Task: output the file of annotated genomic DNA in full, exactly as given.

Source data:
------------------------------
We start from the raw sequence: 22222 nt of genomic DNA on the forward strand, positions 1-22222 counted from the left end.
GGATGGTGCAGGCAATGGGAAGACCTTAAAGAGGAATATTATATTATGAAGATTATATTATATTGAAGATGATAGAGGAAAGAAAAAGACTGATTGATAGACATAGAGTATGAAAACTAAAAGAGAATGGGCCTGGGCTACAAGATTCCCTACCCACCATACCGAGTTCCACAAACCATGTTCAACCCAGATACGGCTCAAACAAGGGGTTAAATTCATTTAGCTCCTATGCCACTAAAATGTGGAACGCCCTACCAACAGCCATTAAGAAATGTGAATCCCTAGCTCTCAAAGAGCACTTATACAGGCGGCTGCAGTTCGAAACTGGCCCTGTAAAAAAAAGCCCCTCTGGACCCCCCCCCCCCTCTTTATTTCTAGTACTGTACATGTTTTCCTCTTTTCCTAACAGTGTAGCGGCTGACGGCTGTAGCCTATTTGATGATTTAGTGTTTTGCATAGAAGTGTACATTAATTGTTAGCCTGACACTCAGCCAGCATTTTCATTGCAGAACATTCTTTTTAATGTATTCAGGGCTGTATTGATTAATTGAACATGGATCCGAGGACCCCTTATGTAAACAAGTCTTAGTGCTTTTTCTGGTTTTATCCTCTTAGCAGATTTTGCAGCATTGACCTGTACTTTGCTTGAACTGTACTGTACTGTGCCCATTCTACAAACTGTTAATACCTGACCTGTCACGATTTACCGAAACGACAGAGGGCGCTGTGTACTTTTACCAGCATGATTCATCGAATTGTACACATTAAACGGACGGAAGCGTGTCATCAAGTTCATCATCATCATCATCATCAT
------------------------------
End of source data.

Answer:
We start from the raw sequence: 22222 nt of genomic DNA on the forward strand, positions 1-22222 counted from the left end.
GGATGGTGCAGGCAATGGGAAGACCTTAAAGAGGAATATTATATTATGAAGATTATATTATATTGAAGATGATAGAGGAAAGAAAAAGACTGATTGATAGACATAGAGTATGAAAACTAAAAGAGAATGGGCCTGGGCTACAAGATTCCCTACCCACCATACCGAGTTCCACAAACCATGTTCAACCCAGATACGGCTCAAACAAGGGGTTAAATTCATTTAGCTCCTATGCCACTAAAATGTGGAACGCCCTACCAACAGCCATTAAGAAATGTGAATCCCTAGCTCTCAAAGAGCACTTATACAGGCGGCTGCAGTTCGAAACTGGCCCTGTAAAAAAAAGCCCCTCTGGACCCCCCCCCCCCTCTTTATTTCTAGTACTGTACATGTTTTCCTCTTTTCCTAACAGTGTAGCGGCTGACGGCTGTAGCCTATTTGATGATTTAGTGTTTTGCATAGAAGTGTACATTAATTGTTAGCCTGACACTCAGCCAGCATTTTCATTGCAGAACATTCTTTTTAATGTATTCAGGGCTGTATTGATTAATTGAACATGGATCCGAGGACCCCTTATGTAAACAAGTCTTAGTGCTTTTTCTGGTTTTATCCTCTTAGCAGATTTTGCAGCATTGACCTGTACTTTGCTTGAACTGTACTGTACTGTGCCCATTCTACAAACTGTTAATACCTGACCTGTCACGATTTACCGAAACGACAGAGGGCGCTGTGTACTTTTACCAGCATGATTCATCGAATTGTACACATTAAACGGACGGAAGCGTGTCATCAAGTTCATCATCATCATCATCATCAT